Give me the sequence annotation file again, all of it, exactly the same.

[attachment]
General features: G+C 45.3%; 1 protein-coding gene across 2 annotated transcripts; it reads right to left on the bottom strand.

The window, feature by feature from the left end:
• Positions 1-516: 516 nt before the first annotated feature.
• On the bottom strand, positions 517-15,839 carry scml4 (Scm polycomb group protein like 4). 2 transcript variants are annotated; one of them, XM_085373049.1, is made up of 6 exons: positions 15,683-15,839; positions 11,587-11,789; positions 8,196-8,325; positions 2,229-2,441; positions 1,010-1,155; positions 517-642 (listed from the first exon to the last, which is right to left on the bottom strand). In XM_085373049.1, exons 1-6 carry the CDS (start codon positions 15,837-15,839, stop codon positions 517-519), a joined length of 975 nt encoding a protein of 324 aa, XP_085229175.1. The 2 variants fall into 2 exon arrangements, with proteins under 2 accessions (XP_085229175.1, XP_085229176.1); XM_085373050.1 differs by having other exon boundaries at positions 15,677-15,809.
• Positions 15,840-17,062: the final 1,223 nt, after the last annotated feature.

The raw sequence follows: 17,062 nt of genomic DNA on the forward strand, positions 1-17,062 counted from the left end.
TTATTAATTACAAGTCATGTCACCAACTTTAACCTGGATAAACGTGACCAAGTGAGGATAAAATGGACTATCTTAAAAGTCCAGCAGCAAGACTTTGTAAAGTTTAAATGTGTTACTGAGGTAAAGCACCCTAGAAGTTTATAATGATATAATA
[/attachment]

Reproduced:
General features: G+C 45.3%; 1 protein-coding gene across 2 annotated transcripts; it reads right to left on the bottom strand.

The window, feature by feature from the left end:
• Positions 1-516: 516 nt before the first annotated feature.
• On the bottom strand, positions 517-15,839 carry scml4 (Scm polycomb group protein like 4). 2 transcript variants are annotated; one of them, XM_085373049.1, is made up of 6 exons: positions 15,683-15,839; positions 11,587-11,789; positions 8,196-8,325; positions 2,229-2,441; positions 1,010-1,155; positions 517-642 (listed from the first exon to the last, which is right to left on the bottom strand). In XM_085373049.1, exons 1-6 carry the CDS (start codon positions 15,837-15,839, stop codon positions 517-519), a joined length of 975 nt encoding a protein of 324 aa, XP_085229175.1. The 2 variants fall into 2 exon arrangements, with proteins under 2 accessions (XP_085229175.1, XP_085229176.1); XM_085373050.1 differs by having other exon boundaries at positions 15,677-15,809.
• Positions 15,840-17,062: the final 1,223 nt, after the last annotated feature.

The raw sequence follows: 17,062 nt of genomic DNA on the forward strand, positions 1-17,062 counted from the left end.
TTATTAATTACAAGTCATGTCACCAACTTTAACCTGGATAAACGTGACCAAGTGAGGATAAAATGGACTATCTTAAAAGTCCAGCAGCAAGACTTTGTAAAGTTTAAATGTGTTACTGAGGTAAAGCACCCTAGAAGTTTATAATGATATAATA